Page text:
room across from the security office. There is an unexplained discrepancy here concerning the information in the bill of particulars, which says that at approximately
2:30 PM, “a photograph of the defendant was
shown to the witness [i.e., Diallo] by hotel security without police involvement.” If so, even after leaving the bench (and video surveillance) and going to a room with the police, she
remained in the custody of Sofitel security. I asked both Deputy Commissioner Paul Browne and Deputy Inspector Kim Royster why, according to the bill of particulars, the police were not
officially involved at this point, but they declined to comment.
More than an hour later, at 3:28 PM, the police took her to St. Luke’s Hospital,
where she was medically examined and they then formally interviewed her. She described to them a brutal and sustained sexual attack in which DSK locked the suite door, dragged her into the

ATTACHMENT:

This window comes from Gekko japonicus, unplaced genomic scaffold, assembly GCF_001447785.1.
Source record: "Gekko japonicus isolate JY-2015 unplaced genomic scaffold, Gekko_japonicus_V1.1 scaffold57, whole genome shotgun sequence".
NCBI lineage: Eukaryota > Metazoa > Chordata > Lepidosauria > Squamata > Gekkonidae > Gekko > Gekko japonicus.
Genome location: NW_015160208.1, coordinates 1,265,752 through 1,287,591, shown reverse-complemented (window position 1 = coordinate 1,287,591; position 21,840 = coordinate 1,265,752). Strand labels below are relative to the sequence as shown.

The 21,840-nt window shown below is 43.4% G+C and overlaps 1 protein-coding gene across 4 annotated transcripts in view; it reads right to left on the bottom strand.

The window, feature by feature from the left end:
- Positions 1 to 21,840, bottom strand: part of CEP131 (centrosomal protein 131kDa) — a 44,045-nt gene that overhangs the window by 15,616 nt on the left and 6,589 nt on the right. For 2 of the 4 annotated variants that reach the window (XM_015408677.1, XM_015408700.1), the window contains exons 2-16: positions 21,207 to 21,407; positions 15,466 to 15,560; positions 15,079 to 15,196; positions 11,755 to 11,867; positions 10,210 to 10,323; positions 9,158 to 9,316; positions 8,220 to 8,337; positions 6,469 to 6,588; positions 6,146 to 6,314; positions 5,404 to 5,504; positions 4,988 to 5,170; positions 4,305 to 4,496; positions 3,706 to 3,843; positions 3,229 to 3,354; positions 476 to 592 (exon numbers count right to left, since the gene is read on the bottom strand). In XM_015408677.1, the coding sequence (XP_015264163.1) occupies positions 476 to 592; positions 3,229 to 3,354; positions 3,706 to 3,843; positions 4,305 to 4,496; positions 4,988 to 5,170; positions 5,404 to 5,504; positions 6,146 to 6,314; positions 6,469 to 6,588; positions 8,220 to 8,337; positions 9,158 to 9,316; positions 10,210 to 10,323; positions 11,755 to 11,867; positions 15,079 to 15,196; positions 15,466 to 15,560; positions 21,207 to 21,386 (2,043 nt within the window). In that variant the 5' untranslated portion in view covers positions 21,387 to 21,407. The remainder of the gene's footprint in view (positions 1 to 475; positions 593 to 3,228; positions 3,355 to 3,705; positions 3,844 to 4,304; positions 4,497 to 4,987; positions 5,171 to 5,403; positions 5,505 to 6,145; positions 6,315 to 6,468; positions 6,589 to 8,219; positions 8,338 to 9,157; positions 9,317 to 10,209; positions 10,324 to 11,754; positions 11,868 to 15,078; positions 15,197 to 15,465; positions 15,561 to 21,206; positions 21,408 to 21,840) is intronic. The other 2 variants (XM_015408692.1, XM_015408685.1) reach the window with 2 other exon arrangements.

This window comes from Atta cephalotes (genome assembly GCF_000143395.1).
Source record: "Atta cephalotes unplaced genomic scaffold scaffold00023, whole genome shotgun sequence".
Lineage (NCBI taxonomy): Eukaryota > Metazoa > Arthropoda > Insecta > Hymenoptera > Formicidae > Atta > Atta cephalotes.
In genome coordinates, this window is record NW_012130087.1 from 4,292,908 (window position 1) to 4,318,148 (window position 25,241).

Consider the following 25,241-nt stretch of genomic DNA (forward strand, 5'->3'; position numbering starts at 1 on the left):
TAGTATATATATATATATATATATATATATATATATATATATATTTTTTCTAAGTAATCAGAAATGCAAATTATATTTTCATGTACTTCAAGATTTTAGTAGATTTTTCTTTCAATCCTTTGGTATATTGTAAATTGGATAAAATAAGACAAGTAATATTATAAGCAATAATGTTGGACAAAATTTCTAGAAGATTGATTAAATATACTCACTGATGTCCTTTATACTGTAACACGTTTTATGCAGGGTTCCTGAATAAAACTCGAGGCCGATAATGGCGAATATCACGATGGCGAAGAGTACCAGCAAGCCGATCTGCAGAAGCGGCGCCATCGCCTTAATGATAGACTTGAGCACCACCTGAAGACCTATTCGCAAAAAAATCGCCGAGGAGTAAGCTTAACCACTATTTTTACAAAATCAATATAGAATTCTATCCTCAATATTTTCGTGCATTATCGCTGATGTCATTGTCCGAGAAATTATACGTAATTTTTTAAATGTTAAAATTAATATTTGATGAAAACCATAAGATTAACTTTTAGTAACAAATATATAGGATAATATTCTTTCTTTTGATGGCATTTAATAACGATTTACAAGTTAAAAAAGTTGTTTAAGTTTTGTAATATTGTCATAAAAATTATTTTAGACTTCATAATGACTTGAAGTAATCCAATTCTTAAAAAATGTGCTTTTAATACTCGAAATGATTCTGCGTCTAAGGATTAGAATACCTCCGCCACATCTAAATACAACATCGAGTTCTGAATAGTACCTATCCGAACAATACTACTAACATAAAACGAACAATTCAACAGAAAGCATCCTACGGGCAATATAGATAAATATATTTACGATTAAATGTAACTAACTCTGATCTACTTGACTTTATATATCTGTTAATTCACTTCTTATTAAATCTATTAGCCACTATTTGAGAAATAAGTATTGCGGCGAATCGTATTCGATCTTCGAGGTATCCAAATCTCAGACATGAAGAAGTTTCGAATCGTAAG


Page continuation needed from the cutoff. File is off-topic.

bedroom, and then dragged her down the inner corridor to a spot close to the bathroom door—a distance of about forty feet—and, after attempting to assault her both anally and vaginally, forced
her twice to perform fellatio. After that, she fled the suite. As has been seen, according to the electronic key information, and to the record of DSK’s call to his daughter showing him speaking to her at
12:13, we can reasonably conclude that any such actions could have taken place only within a period of six or seven minutes, between 12:06–07 and 12:13, when he called his daughter.
At 3:01 PM, as DSK was approaching the airport, he was still